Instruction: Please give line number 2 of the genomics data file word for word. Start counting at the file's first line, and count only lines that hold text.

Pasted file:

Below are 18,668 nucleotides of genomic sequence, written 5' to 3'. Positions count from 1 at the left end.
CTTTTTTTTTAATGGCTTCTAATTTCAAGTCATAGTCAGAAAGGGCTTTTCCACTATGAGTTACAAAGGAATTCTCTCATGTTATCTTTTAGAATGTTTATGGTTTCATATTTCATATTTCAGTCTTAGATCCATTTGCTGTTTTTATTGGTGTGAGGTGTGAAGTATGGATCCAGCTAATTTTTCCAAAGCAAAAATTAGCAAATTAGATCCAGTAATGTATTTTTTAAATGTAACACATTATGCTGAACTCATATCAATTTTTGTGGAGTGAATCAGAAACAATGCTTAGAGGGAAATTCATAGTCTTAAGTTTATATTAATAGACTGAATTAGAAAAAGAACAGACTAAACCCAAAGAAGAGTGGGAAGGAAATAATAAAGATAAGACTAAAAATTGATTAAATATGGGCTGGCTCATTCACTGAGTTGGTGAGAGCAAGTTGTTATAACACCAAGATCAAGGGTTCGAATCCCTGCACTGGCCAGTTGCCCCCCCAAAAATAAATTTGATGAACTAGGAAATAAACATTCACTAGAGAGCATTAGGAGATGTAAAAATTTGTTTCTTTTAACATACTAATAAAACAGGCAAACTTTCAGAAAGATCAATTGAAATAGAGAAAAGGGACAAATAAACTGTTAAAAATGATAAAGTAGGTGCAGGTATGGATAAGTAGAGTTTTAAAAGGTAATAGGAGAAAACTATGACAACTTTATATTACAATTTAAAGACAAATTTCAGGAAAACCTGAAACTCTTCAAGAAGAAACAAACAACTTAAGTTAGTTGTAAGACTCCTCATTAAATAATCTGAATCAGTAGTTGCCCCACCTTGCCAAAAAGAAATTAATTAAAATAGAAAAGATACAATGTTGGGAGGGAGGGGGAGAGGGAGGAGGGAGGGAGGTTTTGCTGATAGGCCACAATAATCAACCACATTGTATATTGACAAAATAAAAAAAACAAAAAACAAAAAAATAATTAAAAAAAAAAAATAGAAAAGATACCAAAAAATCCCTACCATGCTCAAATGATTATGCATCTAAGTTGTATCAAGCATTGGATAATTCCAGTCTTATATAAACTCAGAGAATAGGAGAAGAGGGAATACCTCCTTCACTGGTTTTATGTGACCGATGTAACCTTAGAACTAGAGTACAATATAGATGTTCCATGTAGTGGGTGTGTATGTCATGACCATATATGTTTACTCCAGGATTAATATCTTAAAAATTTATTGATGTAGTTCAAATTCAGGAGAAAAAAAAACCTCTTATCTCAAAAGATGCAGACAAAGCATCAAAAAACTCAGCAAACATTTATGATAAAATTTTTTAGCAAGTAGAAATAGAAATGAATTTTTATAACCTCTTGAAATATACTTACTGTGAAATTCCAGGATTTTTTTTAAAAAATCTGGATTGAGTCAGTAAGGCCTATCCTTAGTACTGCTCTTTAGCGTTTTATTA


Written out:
CTTTTTTTTTAATGGCTTCTAATTTCAAGTCATAGTCAGAAAGGGCTTTTCCACTATGAGTTACAAAGGAATTCTCTCATGTTATCTTTTAGAATGTTTATGGTTTCATATTTCATATTTCAGTCTTAGATCCATTTGCTGTTTTTATTGGTGTGAGGTGTGAAGTATGGATCCAGCTAATTTTTCCAAAGCAAAAATTAGCAAATTAGATCCAGTAATGTATTTTTTAAATGTAACACATTATGCTGAACTCATATCAATTTTTGTGGAGTGAATCAGAAACAATGCTTAGAGGGAAATTCATAGTCTTAAGTTTATATTAATAGACTGAATTAGAAAAAGAACAGACTAAACCCAAAGAAGAGTGGGAAGGAAATAATAAAGATAAGACTAAAAATTGATTAAATATGGGCTGGCTCATTCACTGAGTTGGTGAGAGCAAGTTGTTATAACACCAAGATCAAGGGTTCGAATCCCTGCACTGGCCAGTTGCCCCCCCAAAAATAAATTTGATGAACTAGGAAATAAACATTCACTAGAGAGCATTAGGAGATGTAAAAATTTGTTTCTTTTAACATACTAATAAAACAGGCAAACTTTCAGAAAGATCAATTGAAATAGAGAAAAGGGACAAATAAACTGTTAAAAATGATAAAGTAGGTGCAGGTATGGATAAGTAGAGTTTTAAAAGGTAATAGGAGAAAACTATGACAACTTTATATTACAATTTAAAGACAAATTTCAGGAAAACCTGAAACTCTTCAAGAAGAAACAAACAACTTAAGTTAGTTGTAAGACTCCTCATTAAATAATCTGAATCAGTAGTTGCCCCACCTTGCCAAAAAGAAATTAATTAAAATAGAAAAGATACAATGTTGGGAGGGAGGGGGAGAGGGAGGAGGGAGGGAGGTTTTGCTGATAGGCCACAATAATCAACCACATTGTATATTGACAAAATAAAAAAAACAAAAAACAAAAAAATAATTAAAAAAAAAAAATAGAAAAGATACCAAAAAATCCCTACCATGCTCAAATGATTATGCATCTAAGTTGTATCAAGCATTGGATAATTCCAGTCTTATATAAACTCAGAGAATAGGAGAAGAGGGAATACCTCCTTCACTGGTTTTATGTGACCGATGTAACCTTAGAACTAGAGTACAATATAGATGTTCCATGTAGTGGGTGTGTATGTCATGACCATATATGTTTACTCCAGGATTAATATCTTAAAAATTTATTGATGTAGTTCAAATTCAGGAGAAAAAAAAACCTCTTATCTCAAAAGATGCAGACAAAGCATCAAAAAACTCAGCAAACATTTATGATAAAATTTTTTAGCAAGTAGAAATAGAAATGAATTTTTATAACCTCTTGAAATATACTTACTGTGAAATTCCAGGATTTTTTTTAAAAAATCTGGATTGAGTCAGTAAGGCCTATCCTTAGTACTGCTCTTTAGCGTTTTATTA